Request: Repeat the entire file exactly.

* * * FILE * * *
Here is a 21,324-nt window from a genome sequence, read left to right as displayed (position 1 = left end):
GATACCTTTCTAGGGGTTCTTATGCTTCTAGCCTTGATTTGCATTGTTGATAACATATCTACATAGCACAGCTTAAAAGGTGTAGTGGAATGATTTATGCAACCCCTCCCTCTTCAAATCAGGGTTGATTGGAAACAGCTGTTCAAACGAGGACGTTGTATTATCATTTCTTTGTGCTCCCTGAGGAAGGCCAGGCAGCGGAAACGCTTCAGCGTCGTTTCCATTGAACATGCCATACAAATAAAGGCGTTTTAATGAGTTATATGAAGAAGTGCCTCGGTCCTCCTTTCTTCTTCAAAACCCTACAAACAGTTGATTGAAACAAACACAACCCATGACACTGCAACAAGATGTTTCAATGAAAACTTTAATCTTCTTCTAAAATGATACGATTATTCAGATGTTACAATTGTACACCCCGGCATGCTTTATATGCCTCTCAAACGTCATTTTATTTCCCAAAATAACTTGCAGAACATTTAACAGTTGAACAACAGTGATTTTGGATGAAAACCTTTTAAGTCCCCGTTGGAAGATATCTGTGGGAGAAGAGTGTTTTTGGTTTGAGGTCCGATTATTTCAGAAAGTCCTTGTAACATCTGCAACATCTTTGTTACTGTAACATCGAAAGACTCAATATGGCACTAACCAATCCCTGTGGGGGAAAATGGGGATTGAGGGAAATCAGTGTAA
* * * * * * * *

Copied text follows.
Here is a 21,324-nt window from a genome sequence, read left to right as displayed (position 1 = left end):
GATACCTTTCTAGGGGTTCTTATGCTTCTAGCCTTGATTTGCATTGTTGATAACATATCTACATAGCACAGCTTAAAAGGTGTAGTGGAATGATTTATGCAACCCCTCCCTCTTCAAATCAGGGTTGATTGGAAACAGCTGTTCAAACGAGGACGTTGTATTATCATTTCTTTGTGCTCCCTGAGGAAGGCCAGGCAGCGGAAACGCTTCAGCGTCGTTTCCATTGAACATGCCATACAAATAAAGGCGTTTTAATGAGTTATATGAAGAAGTGCCTCGGTCCTCCTTTCTTCTTCAAAACCCTACAAACAGTTGATTGAAACAAACACAACCCATGACACTGCAACAAGATGTTTCAATGAAAACTTTAATCTTCTTCTAAAATGATACGATTATTCAGATGTTACAATTGTACACCCCGGCATGCTTTATATGCCTCTCAAACGTCATTTTATTTCCCAAAATAACTTGCAGAACATTTAACAGTTGAACAACAGTGATTTTGGATGAAAACCTTTTAAGTCCCCGTTGGAAGATATCTGTGGGAGAAGAGTGTTTTTGGTTTGAGGTCCGATTATTTCAGAAAGTCCTTGTAACATCTGCAACATCTTTGTTACTGTAACATCGAAAGACTCAATATGGCACTAACCAATCCCTGTGGGGGAAAATGGGGATTGAGGGAAATCAGTGTAA